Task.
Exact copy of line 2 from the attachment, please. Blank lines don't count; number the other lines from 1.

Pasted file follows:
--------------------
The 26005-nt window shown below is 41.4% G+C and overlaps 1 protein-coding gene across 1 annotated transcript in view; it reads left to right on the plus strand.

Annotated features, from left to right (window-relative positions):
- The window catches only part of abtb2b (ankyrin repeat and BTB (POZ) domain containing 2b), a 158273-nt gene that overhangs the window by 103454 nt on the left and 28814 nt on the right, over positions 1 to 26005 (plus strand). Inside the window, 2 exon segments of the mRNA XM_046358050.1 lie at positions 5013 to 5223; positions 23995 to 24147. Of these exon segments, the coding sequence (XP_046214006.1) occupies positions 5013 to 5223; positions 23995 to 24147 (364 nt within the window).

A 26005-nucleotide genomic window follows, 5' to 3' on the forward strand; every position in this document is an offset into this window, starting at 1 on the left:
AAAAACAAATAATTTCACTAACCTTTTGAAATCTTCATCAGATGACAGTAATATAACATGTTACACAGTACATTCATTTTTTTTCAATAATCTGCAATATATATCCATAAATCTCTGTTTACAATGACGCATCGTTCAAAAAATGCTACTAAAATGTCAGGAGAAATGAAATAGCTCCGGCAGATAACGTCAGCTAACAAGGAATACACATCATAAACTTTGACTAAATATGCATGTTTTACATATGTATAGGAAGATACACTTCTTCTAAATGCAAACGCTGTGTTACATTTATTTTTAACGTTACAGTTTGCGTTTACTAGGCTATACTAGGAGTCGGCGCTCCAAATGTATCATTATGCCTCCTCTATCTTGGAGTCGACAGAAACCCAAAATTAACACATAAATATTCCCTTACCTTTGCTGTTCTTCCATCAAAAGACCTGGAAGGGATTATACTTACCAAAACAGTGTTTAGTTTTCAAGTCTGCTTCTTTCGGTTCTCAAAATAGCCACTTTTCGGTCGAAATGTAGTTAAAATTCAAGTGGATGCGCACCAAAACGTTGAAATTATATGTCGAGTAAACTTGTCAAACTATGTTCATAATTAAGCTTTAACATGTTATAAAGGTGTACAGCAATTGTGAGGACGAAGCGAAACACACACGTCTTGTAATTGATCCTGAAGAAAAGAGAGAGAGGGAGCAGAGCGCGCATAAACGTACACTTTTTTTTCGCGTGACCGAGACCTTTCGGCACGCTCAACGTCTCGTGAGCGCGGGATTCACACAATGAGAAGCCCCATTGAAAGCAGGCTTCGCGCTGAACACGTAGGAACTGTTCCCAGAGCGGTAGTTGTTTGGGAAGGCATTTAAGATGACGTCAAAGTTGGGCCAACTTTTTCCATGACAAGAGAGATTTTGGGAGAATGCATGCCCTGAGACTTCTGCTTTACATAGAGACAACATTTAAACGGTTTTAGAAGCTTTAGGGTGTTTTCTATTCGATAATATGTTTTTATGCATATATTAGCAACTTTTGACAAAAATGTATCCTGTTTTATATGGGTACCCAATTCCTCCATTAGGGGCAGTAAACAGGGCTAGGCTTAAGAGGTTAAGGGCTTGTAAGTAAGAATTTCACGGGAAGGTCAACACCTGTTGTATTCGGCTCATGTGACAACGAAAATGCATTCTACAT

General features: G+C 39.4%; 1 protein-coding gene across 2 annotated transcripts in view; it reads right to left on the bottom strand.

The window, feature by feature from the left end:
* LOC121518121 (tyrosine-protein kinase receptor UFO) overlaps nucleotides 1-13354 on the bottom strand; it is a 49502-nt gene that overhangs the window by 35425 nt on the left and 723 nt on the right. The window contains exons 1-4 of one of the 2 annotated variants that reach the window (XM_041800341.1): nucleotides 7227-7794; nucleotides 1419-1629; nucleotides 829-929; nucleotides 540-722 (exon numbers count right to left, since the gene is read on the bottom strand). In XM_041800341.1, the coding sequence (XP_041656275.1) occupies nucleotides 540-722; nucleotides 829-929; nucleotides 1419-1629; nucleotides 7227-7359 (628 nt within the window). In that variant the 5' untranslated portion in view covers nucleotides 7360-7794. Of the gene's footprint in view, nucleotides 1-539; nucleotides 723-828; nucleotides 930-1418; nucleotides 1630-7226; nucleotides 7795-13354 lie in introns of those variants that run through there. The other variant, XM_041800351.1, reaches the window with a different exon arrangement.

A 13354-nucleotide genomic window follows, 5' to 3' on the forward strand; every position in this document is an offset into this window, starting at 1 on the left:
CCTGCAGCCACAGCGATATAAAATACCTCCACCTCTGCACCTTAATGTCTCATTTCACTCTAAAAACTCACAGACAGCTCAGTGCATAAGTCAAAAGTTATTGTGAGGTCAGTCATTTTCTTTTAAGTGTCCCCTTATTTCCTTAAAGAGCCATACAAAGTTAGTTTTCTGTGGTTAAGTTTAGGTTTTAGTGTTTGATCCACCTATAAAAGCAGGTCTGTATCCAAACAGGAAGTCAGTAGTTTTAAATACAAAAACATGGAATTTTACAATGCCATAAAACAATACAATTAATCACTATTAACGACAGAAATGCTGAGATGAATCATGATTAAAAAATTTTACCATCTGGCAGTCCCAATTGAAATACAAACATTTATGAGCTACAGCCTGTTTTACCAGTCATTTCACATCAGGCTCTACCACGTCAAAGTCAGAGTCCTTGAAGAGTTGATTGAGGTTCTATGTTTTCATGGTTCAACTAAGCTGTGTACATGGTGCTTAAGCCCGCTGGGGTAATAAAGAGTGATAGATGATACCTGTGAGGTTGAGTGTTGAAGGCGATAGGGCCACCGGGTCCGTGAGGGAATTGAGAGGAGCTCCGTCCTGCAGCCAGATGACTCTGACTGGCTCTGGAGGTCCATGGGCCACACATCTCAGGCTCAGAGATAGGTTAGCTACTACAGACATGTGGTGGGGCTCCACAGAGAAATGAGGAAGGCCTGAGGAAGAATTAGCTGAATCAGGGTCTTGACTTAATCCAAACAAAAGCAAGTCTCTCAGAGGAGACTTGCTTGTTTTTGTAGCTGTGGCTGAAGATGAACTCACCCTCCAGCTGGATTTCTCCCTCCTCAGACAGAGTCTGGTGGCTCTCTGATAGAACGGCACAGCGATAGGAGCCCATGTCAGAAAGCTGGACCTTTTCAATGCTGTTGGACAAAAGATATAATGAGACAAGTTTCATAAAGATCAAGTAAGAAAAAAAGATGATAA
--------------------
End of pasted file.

Annotated features, from left to right (window-relative positions):